Tuesday, March 8, 2011

Getting Rid of Matthew

When I pick up a novel for a dollar on the clearance rack of Half Price Books, I don't expect much.  Usually I also don't get much, Candace Bushnell, ahem, so this one was a pleasant surprise.

Along with any of my readers who've read extensive chick lit, I've seen my share of novels about women involved with married or otherwise unavailable men, and there are few surprises to be had at any turn.  This one amused me right up front: the book starts with the heroine's married older lover actually leaving his wife for her.  He shows up on the doorstep, suitcase in hand - just after the heroine, having spent a few really pleasant days alone without any visits or calls from him, realizes that she doesn't actually like him that much after all.  So now she has this annoying old guy in her apartment.  Bummer.  And hence, the title of the book.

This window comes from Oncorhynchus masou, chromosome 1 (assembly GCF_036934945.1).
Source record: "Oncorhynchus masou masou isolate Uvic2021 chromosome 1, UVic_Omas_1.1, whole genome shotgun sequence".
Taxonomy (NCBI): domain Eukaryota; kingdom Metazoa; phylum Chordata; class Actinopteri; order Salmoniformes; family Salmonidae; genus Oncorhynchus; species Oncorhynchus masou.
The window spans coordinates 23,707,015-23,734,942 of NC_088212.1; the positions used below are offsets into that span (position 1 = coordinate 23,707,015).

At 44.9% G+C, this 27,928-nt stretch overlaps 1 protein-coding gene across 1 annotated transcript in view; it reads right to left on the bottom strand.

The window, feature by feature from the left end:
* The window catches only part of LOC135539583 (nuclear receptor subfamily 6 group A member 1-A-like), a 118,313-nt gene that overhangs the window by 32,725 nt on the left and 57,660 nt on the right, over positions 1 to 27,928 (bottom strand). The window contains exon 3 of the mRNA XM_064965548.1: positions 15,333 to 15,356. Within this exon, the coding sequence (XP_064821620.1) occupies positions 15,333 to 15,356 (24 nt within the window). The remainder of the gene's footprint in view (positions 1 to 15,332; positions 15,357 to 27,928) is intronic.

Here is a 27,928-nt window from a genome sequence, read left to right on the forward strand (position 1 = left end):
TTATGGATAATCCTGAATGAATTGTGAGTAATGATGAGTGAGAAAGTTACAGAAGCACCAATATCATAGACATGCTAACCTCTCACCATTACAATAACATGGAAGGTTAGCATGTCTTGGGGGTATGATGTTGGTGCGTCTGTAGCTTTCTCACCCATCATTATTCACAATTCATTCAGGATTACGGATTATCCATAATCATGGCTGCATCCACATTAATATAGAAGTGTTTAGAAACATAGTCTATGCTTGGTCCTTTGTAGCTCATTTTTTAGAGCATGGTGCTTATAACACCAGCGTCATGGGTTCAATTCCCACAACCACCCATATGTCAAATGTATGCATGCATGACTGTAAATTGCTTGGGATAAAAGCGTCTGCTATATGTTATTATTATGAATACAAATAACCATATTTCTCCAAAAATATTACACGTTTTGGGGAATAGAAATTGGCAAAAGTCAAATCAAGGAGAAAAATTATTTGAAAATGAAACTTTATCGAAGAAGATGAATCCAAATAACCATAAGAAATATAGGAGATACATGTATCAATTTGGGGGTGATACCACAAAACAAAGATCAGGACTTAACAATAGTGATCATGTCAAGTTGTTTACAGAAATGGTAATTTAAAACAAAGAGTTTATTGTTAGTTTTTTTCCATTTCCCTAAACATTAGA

While that plot twist in and of itself wouldn't have been enough to make me a fan, the protagonist's inner monologue converted me.  I hate it, I really, really hate it, when reviewers maunder on about an author's "unique voice," which is usually their go-to praise when the author in question can't put together a grammatical sentence.  "Unique voice," much like "evocative prose," is often also code for overuse of metaphors that look like they recently went through the Kitchen Aid.  That said, sometimes an author really does have a striking voice, and Jane Fallon's was consistently angry and violent and often at odds with the light subject matter.  The heroine's a bit of a foul-mouthed bitch, to be completely clear; she's often unsympathetic, which made me feel a bit more at home with the novel as a whole.

This book's a solid three and a half stars on the chick lit scale; I therefore recommend it seven-tenths-heartedly to anyone who reads the genre.

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